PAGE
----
2. Anti-Reflective Coating: Utilizing the principle of light interference, this coating reduces surface reflections on the lens, increasing light transmission and making vision clearer. Not only does it reduce glare you perceive, but it also minimizes reflections others see on your lenses, allowing people to see your eyes and facial expressions more clearly.
  3. Easy-to-Clean Coating: The easy-to-clean coating makes lenses more resistant to water, dirt, and dust, making them easier to wipe clean.
  4. anti-blue light coating:Protect your eyes from digital screens, electronic equipment, fluorescent and LED lights, etc., and reduce eye fatigue.
  5.  Anti-UV.


These coatings provide valuable benefits for your eyewear experience.

Swimming goggles are equipment used for swimming, designed to protect the eyes and provide clear vision underwater. The water in swimming areas is usually clear or seawater, which has different osmotic pressure from the eyes and can cause discomfort. Additionally, exposure of the eyes to water can lead to susceptibility to bacterial infections. For individuals who wear contact lenses or have refractive errors, using regular swimming goggles along with contact lenses can also lead to bacterial growth and inflammation. Therefore, wearing prescription swimming goggles is a better choice.

When the refractive system of the eye is at rest, parallel light rays either focus in front of the retina, leading to nearsightedness, or behind the retina, causing farsightedness. If the rays focus on multiple points on the retina, it results in astigmatism. These three phenomena collectively constitute refractive errors.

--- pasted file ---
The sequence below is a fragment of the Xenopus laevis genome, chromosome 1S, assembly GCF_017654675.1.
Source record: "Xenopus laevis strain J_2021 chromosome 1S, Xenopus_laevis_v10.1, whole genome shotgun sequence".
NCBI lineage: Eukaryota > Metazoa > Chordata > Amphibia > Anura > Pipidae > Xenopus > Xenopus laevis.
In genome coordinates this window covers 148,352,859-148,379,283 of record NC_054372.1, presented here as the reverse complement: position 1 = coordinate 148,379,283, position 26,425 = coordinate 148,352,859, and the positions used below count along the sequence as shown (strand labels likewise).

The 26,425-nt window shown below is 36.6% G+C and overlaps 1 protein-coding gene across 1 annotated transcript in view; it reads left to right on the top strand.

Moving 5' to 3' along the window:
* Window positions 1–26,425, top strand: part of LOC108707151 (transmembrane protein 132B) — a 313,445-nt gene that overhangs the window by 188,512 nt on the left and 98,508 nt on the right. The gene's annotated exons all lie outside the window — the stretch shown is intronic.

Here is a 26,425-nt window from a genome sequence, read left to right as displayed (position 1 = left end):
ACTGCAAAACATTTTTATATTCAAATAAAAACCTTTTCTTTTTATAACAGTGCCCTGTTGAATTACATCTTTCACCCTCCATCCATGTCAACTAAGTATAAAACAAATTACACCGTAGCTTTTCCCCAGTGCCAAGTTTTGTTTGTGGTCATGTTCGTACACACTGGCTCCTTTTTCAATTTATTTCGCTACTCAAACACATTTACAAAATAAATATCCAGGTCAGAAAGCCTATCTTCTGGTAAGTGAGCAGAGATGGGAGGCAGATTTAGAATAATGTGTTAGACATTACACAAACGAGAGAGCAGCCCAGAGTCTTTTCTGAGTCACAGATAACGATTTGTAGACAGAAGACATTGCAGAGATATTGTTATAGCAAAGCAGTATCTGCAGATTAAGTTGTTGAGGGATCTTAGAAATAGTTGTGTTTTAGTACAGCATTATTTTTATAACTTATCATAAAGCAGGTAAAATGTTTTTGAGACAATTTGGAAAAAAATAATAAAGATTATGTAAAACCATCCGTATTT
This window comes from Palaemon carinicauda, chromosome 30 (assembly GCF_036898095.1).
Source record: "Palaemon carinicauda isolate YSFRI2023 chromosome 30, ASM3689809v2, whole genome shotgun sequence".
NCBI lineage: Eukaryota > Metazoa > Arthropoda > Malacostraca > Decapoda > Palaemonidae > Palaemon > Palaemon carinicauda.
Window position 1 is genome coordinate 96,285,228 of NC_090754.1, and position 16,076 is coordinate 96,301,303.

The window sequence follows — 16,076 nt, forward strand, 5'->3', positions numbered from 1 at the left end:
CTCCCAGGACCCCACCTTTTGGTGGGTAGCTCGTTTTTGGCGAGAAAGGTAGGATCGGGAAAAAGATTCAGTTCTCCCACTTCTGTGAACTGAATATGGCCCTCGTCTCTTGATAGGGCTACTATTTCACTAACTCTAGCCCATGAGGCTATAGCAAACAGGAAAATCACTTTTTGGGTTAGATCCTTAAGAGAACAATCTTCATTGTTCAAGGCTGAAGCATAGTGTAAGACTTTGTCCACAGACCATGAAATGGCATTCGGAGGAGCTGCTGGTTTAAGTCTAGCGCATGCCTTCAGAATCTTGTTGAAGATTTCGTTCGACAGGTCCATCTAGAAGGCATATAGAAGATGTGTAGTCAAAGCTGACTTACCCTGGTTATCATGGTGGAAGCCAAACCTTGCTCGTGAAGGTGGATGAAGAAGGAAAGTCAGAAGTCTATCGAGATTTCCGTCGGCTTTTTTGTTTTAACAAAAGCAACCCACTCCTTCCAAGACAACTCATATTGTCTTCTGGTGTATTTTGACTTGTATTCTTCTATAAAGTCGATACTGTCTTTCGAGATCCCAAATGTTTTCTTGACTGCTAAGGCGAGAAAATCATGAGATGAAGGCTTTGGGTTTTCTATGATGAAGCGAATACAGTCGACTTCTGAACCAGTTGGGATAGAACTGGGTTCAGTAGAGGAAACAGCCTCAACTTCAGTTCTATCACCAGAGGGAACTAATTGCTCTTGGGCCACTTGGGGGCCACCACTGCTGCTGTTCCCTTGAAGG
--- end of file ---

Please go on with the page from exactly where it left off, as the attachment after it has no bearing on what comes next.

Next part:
Optical correction through eyewear is a fundamental and effective approach: including frame glasses, contact lenses, bifocal glasses, and orthokeratology lenses. Surgical options: corneal surgery, lens surgery, scleral surgery. Medical treatments.

  1. Photochromic lenses
  2. Contact lenses + sunglasses
  3. Prescription sunglasses
  4. Clip-on sunglasses
  5. Sunglasses that fit over regular eyeglasses.

As age increases, the eye’s crystalline lens hardens, thickens, loses elasticity, and the ciliary muscle’s contraction ability diminishes. This leads to reduced accommodation power and difficulty in focusing on close objects. Wearing glasses is a simple and effective solution: reading glasses, bifocals, trifocals, and progressive multifocal lenses.

The clouding of the eye’s lens is referred to as a cataract. Age-related cataracts are the most common type. Symptoms include blurry vision and glare around lights. Cataract surgery removes your clouded lens and replaces it with a clear artificial lens called an IOL.